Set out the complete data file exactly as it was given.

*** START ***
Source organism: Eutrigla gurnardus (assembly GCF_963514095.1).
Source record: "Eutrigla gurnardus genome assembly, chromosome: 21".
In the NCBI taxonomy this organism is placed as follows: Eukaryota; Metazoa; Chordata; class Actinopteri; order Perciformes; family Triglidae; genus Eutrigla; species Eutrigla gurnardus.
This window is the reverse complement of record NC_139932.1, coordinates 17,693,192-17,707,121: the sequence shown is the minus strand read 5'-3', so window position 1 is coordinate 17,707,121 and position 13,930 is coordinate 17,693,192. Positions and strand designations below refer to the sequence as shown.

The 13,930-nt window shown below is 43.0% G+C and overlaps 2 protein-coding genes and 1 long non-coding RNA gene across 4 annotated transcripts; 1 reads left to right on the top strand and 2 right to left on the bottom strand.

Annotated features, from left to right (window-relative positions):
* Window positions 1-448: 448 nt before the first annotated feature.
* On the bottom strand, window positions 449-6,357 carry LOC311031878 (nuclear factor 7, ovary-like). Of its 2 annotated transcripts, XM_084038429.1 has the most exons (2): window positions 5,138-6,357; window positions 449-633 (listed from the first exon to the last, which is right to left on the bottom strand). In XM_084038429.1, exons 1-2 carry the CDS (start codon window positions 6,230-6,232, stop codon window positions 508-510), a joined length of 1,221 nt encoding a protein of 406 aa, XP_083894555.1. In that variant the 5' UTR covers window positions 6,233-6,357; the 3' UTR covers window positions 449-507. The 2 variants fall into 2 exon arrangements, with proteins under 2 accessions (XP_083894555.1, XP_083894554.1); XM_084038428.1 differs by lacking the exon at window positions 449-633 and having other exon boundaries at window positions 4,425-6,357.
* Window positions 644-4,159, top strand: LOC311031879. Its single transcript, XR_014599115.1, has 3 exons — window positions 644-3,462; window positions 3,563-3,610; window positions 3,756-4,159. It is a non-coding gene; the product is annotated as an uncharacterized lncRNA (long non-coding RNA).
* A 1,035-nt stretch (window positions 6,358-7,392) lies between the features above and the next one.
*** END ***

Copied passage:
Source organism: Eutrigla gurnardus (assembly GCF_963514095.1).
Source record: "Eutrigla gurnardus genome assembly, chromosome: 21".
In the NCBI taxonomy this organism is placed as follows: Eukaryota; Metazoa; Chordata; class Actinopteri; order Perciformes; family Triglidae; genus Eutrigla; species Eutrigla gurnardus.
This window is the reverse complement of record NC_139932.1, coordinates 17,693,192-17,707,121: the sequence shown is the minus strand read 5'-3', so window position 1 is coordinate 17,707,121 and position 13,930 is coordinate 17,693,192. Positions and strand designations below refer to the sequence as shown.

The 13,930-nt window shown below is 43.0% G+C and overlaps 2 protein-coding genes and 1 long non-coding RNA gene across 4 annotated transcripts; 1 reads left to right on the top strand and 2 right to left on the bottom strand.

Annotated features, from left to right (window-relative positions):
* Window positions 1-448: 448 nt before the first annotated feature.
* On the bottom strand, window positions 449-6,357 carry LOC311031878 (nuclear factor 7, ovary-like). Of its 2 annotated transcripts, XM_084038429.1 has the most exons (2): window positions 5,138-6,357; window positions 449-633 (listed from the first exon to the last, which is right to left on the bottom strand). In XM_084038429.1, exons 1-2 carry the CDS (start codon window positions 6,230-6,232, stop codon window positions 508-510), a joined length of 1,221 nt encoding a protein of 406 aa, XP_083894555.1. In that variant the 5' UTR covers window positions 6,233-6,357; the 3' UTR covers window positions 449-507. The 2 variants fall into 2 exon arrangements, with proteins under 2 accessions (XP_083894555.1, XP_083894554.1); XM_084038428.1 differs by lacking the exon at window positions 449-633 and having other exon boundaries at window positions 4,425-6,357.
* Window positions 644-4,159, top strand: LOC311031879. Its single transcript, XR_014599115.1, has 3 exons — window positions 644-3,462; window positions 3,563-3,610; window positions 3,756-4,159. It is a non-coding gene; the product is annotated as an uncharacterized lncRNA (long non-coding RNA).
* A 1,035-nt stretch (window positions 6,358-7,392) lies between the features above and the next one.